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Wednesday, 6 July 2011

Kinetic theory

Kinetic theory

From Wikipedia, the free encyclopedia
The temperature of an ideal monatomic gas is a measure of the average kinetic energy of its atoms. The size of helium atoms relative to their spacing is shown to scale under 1950 atmospheres of pressure. The atoms have a certain, average speed, slowed down here two trillion fold from room temperature.
This article applies to gases; see also Kinetic theory of solids
The kinetic theory of gases describes a gas as a large number of small particles (atoms or molecules), all of which are in constant, random motion. The rapidly moving particles constantly collide with each other and with the walls of the container. Kinetic theory explains macroscopic properties of gases, such as pressure, temperature, or volume, by considering their molecular composition and motion. Essentially, the theory posits that pressure is due not to static repulsion between molecules, as was Isaac Newton's conjecture, but due to collisions between molecules moving at different velocities.
While the particles making up a gas are too small to be visible, the jittering motion of pollen grains or dust particles which can be seen under a microscope, known as Brownian motion, results directly from collisions between the particle and gas molecules. As pointed out by Albert Einstein in 1905, this experimental evidence for kinetic theory is generally seen as having confirmed the existence of atoms and molecules.

History

History

In 1738 Daniel Bernoulli published Hydrodynamica, which laid the basis for the kinetic theory of gases. In this work, Bernoulli positioned the argument, still used to this day, that gases consist of great numbers of molecules moving in all directions, that their impact on a surface causes the gas pressure that we feel, and that what we experience as heat is simply the kinetic energy of their motion. The theory was not immediately accepted, in part because conservation of energy had not yet been established, and it was not obvious to physicists how the collisions between molecules could be perfectly elastic.
Other pioneers of the kinetic theory (which were neglected by their contemporaries) were Mikhail Lomonosov (1747),[3] Georges-Louis Le Sage (ca. 1780, published 1818),[4] John Herapath (1816)[5] and John James Waterston (1843),[6] which connected their research with the development of mechanical explanations of gravitation. In 1856 August Krönig (probably after reading a paper of Waterston) created a simple gas-kinetic model, which only considered the translational motion of the particles.[7]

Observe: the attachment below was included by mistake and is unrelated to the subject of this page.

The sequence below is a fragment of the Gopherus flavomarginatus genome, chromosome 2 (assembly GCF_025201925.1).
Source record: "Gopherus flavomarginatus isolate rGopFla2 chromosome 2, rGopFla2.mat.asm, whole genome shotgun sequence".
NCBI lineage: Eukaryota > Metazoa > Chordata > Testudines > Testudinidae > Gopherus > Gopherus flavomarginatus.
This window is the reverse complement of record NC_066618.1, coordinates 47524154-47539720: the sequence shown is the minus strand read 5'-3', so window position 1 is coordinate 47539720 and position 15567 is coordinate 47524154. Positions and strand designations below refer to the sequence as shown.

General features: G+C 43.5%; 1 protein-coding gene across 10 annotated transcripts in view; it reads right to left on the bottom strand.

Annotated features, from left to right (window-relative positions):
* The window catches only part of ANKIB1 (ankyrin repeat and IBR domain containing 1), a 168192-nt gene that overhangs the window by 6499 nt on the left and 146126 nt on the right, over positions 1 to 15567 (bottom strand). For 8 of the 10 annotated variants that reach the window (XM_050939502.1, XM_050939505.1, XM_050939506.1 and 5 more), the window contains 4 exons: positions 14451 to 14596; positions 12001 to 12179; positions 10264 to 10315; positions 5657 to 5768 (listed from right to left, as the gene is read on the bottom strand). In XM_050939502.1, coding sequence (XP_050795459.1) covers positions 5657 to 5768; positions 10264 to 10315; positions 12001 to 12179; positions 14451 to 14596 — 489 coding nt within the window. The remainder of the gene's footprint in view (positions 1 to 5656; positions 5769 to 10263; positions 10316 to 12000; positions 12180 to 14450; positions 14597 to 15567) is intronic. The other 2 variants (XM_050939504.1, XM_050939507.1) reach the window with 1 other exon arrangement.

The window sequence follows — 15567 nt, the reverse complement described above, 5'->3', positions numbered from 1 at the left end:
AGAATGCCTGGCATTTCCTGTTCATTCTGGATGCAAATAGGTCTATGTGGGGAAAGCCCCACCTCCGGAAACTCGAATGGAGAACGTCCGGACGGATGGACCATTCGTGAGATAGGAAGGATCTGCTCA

In 1857 Rudolf Clausius, according to his own words independently of Krönig, developed a similar, but much more sophisticated version of the theory which included translational and contrary to Krönig also rotational and vibrational molecular motions. In this same work he introduced the concept of mean free path of a particle. [8] In 1859, after reading a paper by Clausius, James Clerk Maxwell formulated the Maxwell distribution of molecular velocities, which gave the proportion of molecules having a certain velocity in a specific range. This was the first-ever statistical law in physics.[9] In his 1873 thirteen page article 'Molecules', Maxwell states: “we are told that an 'atom' is a material point, invested and surrounded by 'potential forces' and that when 'flying molecules' strike against a solid body in constant succession it causes what is called pressure of air and other gases.”[10] In 1871, Ludwig Boltzmann generalized Maxwell's achievement and formulated the Maxwell–Boltzmann distribution. Also the logarithmic connection between entropy and probability was first stated by him.
In the beginning of twentieth century, however, atoms were considered by many physicists to be purely hypothetical constructs, rather than real objects. An important turning point was Albert Einstein's (1905)[11] and Marian Smoluchowski's (1906)[12] papers on Brownian motion, which succeeded in making certain accurate quantitative predictions based on the kinetic theory.

Postulates

Postulates

The theory for ideal gases makes the following assumptions:
  • The gas consists of very small particles, all with non-zero mass.
  • The number of molecules is so large that statistical treatment can be applied.
  • These molecules are in constant, random motion. The rapidly moving particles constantly collide with the walls of the container.
  • The collisions of gas particles with the walls of the container holding them are perfectly elastic.
  • Except during collisions, the interactions among molecules are negligible (they exert no forces on one another).
  • The total volume of the individual gas molecules added up is negligible compared to the volume of the container. This is equivalent to stating that the average distance separating the gas particles is large compared to their size.
  • The molecules are perfectly spherical in shape, and elastic in nature.
  • The average kinetic energy of the gas particles depends only on the temperature of the system.
  • Relativistic effects are negligible.
  • Quantum-mechanical effects are negligible. This means that the inter-particle distance is much larger than the thermal de Broglie wavelength and the molecules are treated as classical objects.
  • The time during collision of molecule with the container's wall is negligible as compared to the time between successive collisions.